I wish I could let the Sumi Hahn thing over at the Seattle Times and here on TGN go. But, I can’t. I have heard from plenty of really smart, thoughtful people on why her review was badly written. Her style is her own. Does she sometimes use language that is a little over the top? Yes. Might she be casual, even dismissive in her assessments? Most definitely. Sumi writes how she writes, and having written a freelance piece for the Times, the editors are professional and attentive to preserving a person’s voice.
But this is all dust, it is irrelevant, and it obscures the larger point that few people have brought up or disagreed with. Hahn thought the SSO/Lang Lang concert blew. She described the Pastoral as “soporific.” This one word is a critical hand grenade that should blow up in your face. She is calling the SSO and Schwarz sleep inducing. Ouch!
Everyone who writes about classical music or reviews concerts is imperfect. We are prisoners of our own biases, moods, likes and dislikes. We are prisoners of language and the way we write too. The great thing about music criticism is no one has developed a style book for how to write a review. You can read any review on this site and find something unacceptable. I sometimes read old posts I wrote and cringe. I want to draw your attention to a few examples from this site and elsewhere, that the classical music intelligentsia should find just as unfortunate as Sumi Hahn’s review.
In my Kavakos review, I wrote:
“The second movement’s two sections contrasting styles– one is rhythmic and forceful the other relaxed and lyrical.”
I have since corrected this to make it an actual sentence. I can write reviews with incomplete sentences but Hahn can’t use colorful language?
Back at the Seattle Times, Bernard Jacobson wrote about a month ago:
“And on the podium will be Gerard Schwarz, one of the finest exponents of the Mahler symphonies in the world today.”
Jacobson doesn’t back this up with any evidence whatsoever. He throws it out there, indifferent to a long line of conductors more closely identified with Mahler than Schwarz. One commenter lists these conductors – Boulez, Barenboim, Rattle, Chailly, Abbado, Maazel, Haitink, etc. I respect Jacobson a lot, I have read his musings for years. Jacobson can describe Schwarz in exuberant, hyperbolic language but Hahn can’t use hyperbole herself?
This past summer, RM Campbell wrote:
“Violinist Stephan Jackiw is one of the bright young musicians James Ehnes, associate artistic director of the festival, has imported. He is a superb musician, full of fresh ideas and a huge technique, all of which he put to good use in Brahms’ Violin Sonata in A. There is much rich material for the soloist to explore in this familiar work, which Jackiw did with aplomb and accuracy as well as flair. Steven Lowe, in his program notes, quotes the one-word characterization of the sonata by Brahms’ good friend, Elizabeth von Herzogenberg — “caress.” That also is an apt description of Jackiw’s reading.”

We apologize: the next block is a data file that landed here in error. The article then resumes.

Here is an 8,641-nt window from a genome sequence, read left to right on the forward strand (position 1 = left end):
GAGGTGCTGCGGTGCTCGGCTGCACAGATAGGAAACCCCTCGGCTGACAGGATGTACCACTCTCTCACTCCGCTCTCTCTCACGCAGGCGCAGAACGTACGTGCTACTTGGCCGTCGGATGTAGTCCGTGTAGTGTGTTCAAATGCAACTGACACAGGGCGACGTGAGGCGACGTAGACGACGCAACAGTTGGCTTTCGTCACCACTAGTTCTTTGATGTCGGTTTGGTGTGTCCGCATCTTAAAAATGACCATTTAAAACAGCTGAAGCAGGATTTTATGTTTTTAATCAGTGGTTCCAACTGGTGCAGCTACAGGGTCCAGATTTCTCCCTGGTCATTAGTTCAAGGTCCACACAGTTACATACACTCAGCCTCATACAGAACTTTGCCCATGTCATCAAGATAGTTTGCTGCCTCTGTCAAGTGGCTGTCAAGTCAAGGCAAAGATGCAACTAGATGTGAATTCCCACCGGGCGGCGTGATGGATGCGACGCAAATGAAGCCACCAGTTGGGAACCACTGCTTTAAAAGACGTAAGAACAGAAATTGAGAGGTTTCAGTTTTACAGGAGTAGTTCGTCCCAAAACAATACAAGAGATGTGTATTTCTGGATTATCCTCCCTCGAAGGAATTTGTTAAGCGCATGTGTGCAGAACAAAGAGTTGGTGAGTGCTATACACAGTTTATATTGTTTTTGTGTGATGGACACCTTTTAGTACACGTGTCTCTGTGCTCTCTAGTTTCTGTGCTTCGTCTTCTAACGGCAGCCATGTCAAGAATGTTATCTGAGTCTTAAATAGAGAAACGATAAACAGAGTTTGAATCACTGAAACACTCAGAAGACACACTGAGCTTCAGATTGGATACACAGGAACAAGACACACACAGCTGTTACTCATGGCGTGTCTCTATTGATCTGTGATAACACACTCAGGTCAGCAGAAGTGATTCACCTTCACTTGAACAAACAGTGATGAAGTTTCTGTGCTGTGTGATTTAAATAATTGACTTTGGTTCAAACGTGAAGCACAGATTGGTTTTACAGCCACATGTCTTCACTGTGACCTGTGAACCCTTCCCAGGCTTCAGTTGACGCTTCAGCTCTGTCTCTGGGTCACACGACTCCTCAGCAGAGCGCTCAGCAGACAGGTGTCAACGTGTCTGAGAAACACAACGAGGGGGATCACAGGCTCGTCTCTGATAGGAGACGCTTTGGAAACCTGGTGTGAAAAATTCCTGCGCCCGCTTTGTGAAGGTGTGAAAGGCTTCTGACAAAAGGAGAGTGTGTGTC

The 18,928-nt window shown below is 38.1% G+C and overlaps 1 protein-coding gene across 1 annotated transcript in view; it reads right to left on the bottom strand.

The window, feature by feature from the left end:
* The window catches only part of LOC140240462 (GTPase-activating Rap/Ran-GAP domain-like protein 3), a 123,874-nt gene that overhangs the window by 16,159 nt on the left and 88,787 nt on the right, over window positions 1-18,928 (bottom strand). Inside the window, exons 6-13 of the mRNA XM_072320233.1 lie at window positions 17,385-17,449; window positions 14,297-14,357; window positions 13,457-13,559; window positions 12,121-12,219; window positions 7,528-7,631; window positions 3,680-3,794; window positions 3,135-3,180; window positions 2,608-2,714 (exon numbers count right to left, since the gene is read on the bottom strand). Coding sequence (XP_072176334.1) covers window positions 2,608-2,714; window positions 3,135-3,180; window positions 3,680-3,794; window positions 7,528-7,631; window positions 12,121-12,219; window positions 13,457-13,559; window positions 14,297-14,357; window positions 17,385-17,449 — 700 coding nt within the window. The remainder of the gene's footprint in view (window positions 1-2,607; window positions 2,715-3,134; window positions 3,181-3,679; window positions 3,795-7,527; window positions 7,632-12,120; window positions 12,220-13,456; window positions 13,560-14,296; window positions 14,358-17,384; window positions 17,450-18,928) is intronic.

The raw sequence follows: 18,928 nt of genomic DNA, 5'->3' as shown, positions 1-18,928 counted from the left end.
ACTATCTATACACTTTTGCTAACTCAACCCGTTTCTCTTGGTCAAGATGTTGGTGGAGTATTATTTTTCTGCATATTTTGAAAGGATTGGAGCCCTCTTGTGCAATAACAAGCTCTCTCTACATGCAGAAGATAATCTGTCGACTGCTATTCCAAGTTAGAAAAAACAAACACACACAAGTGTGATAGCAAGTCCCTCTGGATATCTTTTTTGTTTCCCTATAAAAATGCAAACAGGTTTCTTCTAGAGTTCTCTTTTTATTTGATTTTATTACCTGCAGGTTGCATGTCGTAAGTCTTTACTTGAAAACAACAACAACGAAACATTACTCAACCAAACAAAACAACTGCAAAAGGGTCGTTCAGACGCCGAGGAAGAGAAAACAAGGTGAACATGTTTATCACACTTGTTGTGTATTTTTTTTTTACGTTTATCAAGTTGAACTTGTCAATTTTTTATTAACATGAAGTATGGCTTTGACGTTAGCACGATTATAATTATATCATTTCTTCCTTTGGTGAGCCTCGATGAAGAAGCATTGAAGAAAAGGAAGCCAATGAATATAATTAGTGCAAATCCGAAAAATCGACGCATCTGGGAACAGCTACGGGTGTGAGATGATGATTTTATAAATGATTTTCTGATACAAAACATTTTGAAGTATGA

In his review of Brahms’s sonata, Campbell mentions the program notes, Stefan Jackiw, James Ehnes (who didn’t even play in the concert) and Elizabeth von Herzogenberg. Campbell doesn’t mention pianist Jeremy Denk who played the sonata with Jackiw. Denk’s part is equal to Jackiw’s, yet, it is as if Denk wasn’t even there. Jackiw wasn’t playing alongside a player piano. RM Campbell can omit Denk from his review, but the mob condemns Hahn for omitting the obvious, that the Seattle Symphony was playing with Lang Lang?
Read any review and if you read close enough there is bound to be something wrong. Clasical music writers are doing their part putting out opinions for the masses, and you, a reader and presumably classical music listener must do your part. I see it too often at Seattle’s various halls and among the records at Silver Platters, people who attest to loving classical music are barely involved, passively listening, and afraid to have an opinion. Audiences are complicit in the insidious notion that classical music is a dying (or dead) art form. Musicians, composers, and music deserve more from us.
Don’t depend on critics to tell you how you should think about a piece of music or a performance. We aren’t the final say. Any critic who presents him or herself as such, is misleading you, and doing a grave disservice to music. Reviewing art is a subjective endeavor. Critics are neither absolutely right or wrong. A better way to look at critics is as the instigators of conversation. Reviews are the start of a conversation not the end. I started the Gathering Note, in part, to begin a conversation about music. If you like what you read, say so. If you disagree with a review of a performance speak up. Above all else, just have an opinion about what you hear.